It was a lovely short ride to the Statue, standing on the open top deck (very cold!) for the best views. It was impressive, standing guard over the harbour, but didn’t seem as big as I had expected. The voiceover told us that we were seeing the same view as immigrants who arrived on boats back when people arrived that way would have seen, their first glimpse of the city, the Statue with the impressive Manhattan skyline behind it, after days or weeks at sea.
You need to book in advance if you want to climb to the Pedestal of the Statue, or to the Crown; Crown tickets sell out months in advance which I hadn’t realised, so I went as far as the Pedestal only. There was a bit of a queue again, but then it was a steep but pleasant climb up. And whilst I was climbing, the sun came out, for the first time since I’d been there! It was still bitterly cold but it was suddenly a beautiful day, and the views of Manhattan, bathed in sunshine, were fantastic. Looking up, standing just below Lady Liberty’s feet, she now seemed huge. After going back down to ground level I just spent ages staring up, thinking “that’s the Statue of Liberty” – I couldn’t quite get my head round it!
It was then onto Ellis Island, where immigrants would be processed; so again, following the route they would have taken. There’s now a museum about the history of immigration to New York there, although some of it is still closed due to damage from Hurricane Sandy. I didn’t find it overly stimulating but that was possibly because I knew a lot of it already due to my interest in that aspect of American history; I did however really enjoy standing in the hall where they used to process the arrivals, imagining being one of those people, just off the boat after so long at sea, the Statue visible through the window on one side and the Manhattan skyline on the other, unlike anything I’d seen in my home country, waiting to be admitted to the US and deposited in Battery Park to make my way.
I completed my shadowing of the immigrants’ route by taking the ferry back over to Manhattan. The visit had taken about four hours in total so it was mid-afternoon and still beautiful but cold, so I walked along the harbour for a while enjoying being by the water, before heading up through Wall Street and the Financial District to Chinatown for a wander around there. I was getting hungry now so decided I needed to sample some food here. There is no shortage of restaurants to choose from so I just picked one and headed inside, where I enjoyed steamed pork dumplings (amazing!), Peking prawns and white rice, and Chinese tea in a funky teapot. Chinese takeaways have a hell of a lot to live up to in the future! I’d heard good things about the Chinatown Ice Cream Shop which I’d passed on my way, so decided to head there for something sweet for dessert. The choice was overwhelming so I asked the server for a recommendation and he suggested Almond Cookie, so I had a little tub of that to enjoy as I walked along Canal Street to the subway – absolutely delicious!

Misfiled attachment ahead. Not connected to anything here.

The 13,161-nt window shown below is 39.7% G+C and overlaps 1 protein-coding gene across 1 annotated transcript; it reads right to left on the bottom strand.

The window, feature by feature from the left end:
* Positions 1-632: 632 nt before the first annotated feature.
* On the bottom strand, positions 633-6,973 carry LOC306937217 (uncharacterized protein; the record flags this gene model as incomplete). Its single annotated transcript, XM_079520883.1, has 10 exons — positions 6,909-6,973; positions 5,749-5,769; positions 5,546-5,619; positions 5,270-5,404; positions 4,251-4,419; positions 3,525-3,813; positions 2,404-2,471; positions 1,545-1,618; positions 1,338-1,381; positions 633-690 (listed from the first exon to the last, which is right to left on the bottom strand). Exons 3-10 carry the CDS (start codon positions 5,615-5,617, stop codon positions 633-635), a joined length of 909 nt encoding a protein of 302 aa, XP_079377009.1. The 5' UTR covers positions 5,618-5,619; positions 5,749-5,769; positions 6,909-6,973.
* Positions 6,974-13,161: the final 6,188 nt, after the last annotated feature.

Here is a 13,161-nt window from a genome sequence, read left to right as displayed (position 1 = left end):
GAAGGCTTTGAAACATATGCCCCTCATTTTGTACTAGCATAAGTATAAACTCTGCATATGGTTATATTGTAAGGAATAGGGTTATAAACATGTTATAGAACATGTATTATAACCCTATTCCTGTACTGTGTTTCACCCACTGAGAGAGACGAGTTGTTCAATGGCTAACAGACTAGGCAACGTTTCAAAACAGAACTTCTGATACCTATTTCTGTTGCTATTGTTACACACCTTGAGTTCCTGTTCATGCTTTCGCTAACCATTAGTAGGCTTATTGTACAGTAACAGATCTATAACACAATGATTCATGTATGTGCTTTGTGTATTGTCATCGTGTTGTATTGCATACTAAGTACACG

Having been out every night, I decided a quiet night in was in order, so I headed back to the hotel and spent some time enjoying the night-time view from the roof terrace (so tall and vast and bright and unlike anywhere I’ve ever been before).
Getting ready for bed, I realised I’d got sunburnt on my nose.
So lovely to see the sun shining again this morning! Last night, seeing the forecast looking good, I’d booked a ticket for the Top of the Rock for this morning, thinking there was no point going up there on a gloomy day where I wouldn’t be able to see anything.
I set out early and picked up a coffee and scone from a local coffee shop, joining the throng of commuters walking through Midtown first thing. I loved the feeling of being just one of this mass of people, that no one knows I don’t live here, that I’m not off to work or college. This is one of my favourite things about travelling alone. You feel so free and like you can blend in and be anyone.
I arrived at the Rockefeller Plaza with plenty of time to spare so after eating my scone, I wandered around a bit, watching the skaters on the ice rink, admiring the Lego Rockefeller Plaza in the window of the Lego store, and joining the crowds peering through the windows of the NBC Today Show studio – I didn’t see anyone famous though!
The elevator up to the top spanned 67 floors, but it moved quickly and there was a light show of music and images on its roof so it didn’t feel that long, though my ears did pop! There are two observation decks which are glassed around, and then another one on top which has minimal glass (just barriers to stop you falling off!) so that’s best for photos. You can spend as much time up there as you like and it didn’t feel crowded at all; possibly first thing in the morning on a weekday is a good time to go.